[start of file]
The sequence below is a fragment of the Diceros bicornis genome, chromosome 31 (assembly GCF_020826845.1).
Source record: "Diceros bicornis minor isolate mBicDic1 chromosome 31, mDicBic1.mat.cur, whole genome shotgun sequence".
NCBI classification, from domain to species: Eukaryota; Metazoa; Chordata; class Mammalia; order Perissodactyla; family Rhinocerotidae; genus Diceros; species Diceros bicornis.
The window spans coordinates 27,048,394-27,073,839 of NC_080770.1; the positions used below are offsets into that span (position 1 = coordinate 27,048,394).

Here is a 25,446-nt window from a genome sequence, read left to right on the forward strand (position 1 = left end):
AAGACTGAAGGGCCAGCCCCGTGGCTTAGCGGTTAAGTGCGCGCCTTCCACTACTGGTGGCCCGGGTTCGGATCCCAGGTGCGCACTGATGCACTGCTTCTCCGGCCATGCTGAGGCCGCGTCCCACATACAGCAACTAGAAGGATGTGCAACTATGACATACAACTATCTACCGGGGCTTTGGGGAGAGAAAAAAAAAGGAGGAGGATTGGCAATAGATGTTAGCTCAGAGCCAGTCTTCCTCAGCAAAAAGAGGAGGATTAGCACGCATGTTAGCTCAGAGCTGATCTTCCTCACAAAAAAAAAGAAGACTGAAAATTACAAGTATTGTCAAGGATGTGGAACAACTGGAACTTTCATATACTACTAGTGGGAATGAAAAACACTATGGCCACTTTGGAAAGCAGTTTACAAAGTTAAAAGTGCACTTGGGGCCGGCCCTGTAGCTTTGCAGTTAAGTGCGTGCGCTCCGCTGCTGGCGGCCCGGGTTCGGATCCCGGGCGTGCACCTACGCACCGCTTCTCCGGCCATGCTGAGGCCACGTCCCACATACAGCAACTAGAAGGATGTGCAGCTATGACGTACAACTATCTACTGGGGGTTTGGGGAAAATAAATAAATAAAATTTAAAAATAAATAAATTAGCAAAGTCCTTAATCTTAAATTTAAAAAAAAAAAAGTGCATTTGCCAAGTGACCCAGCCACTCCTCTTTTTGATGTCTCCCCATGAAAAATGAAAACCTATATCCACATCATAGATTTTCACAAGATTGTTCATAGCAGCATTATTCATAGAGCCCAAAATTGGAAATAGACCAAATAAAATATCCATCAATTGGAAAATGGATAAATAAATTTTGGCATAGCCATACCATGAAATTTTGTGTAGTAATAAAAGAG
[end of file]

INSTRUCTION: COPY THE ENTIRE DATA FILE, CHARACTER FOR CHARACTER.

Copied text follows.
The sequence below is a fragment of the Diceros bicornis genome, chromosome 31 (assembly GCF_020826845.1).
Source record: "Diceros bicornis minor isolate mBicDic1 chromosome 31, mDicBic1.mat.cur, whole genome shotgun sequence".
NCBI classification, from domain to species: Eukaryota; Metazoa; Chordata; class Mammalia; order Perissodactyla; family Rhinocerotidae; genus Diceros; species Diceros bicornis.
The window spans coordinates 27,048,394-27,073,839 of NC_080770.1; the positions used below are offsets into that span (position 1 = coordinate 27,048,394).

Here is a 25,446-nt window from a genome sequence, read left to right on the forward strand (position 1 = left end):
AAGACTGAAGGGCCAGCCCCGTGGCTTAGCGGTTAAGTGCGCGCCTTCCACTACTGGTGGCCCGGGTTCGGATCCCAGGTGCGCACTGATGCACTGCTTCTCCGGCCATGCTGAGGCCGCGTCCCACATACAGCAACTAGAAGGATGTGCAACTATGACATACAACTATCTACCGGGGCTTTGGGGAGAGAAAAAAAAAGGAGGAGGATTGGCAATAGATGTTAGCTCAGAGCCAGTCTTCCTCAGCAAAAAGAGGAGGATTAGCACGCATGTTAGCTCAGAGCTGATCTTCCTCACAAAAAAAAAGAAGACTGAAAATTACAAGTATTGTCAAGGATGTGGAACAACTGGAACTTTCATATACTACTAGTGGGAATGAAAAACACTATGGCCACTTTGGAAAGCAGTTTACAAAGTTAAAAGTGCACTTGGGGCCGGCCCTGTAGCTTTGCAGTTAAGTGCGTGCGCTCCGCTGCTGGCGGCCCGGGTTCGGATCCCGGGCGTGCACCTACGCACCGCTTCTCCGGCCATGCTGAGGCCACGTCCCACATACAGCAACTAGAAGGATGTGCAGCTATGACGTACAACTATCTACTGGGGGTTTGGGGAAAATAAATAAATAAAATTTAAAAATAAATAAATTAGCAAAGTCCTTAATCTTAAATTTAAAAAAAAAAAAGTGCATTTGCCAAGTGACCCAGCCACTCCTCTTTTTGATGTCTCCCCATGAAAAATGAAAACCTATATCCACATCATAGATTTTCACAAGATTGTTCATAGCAGCATTATTCATAGAGCCCAAAATTGGAAATAGACCAAATAAAATATCCATCAATTGGAAAATGGATAAATAAATTTTGGCATAGCCATACCATGAAATTTTGTGTAGTAATAAAAGAG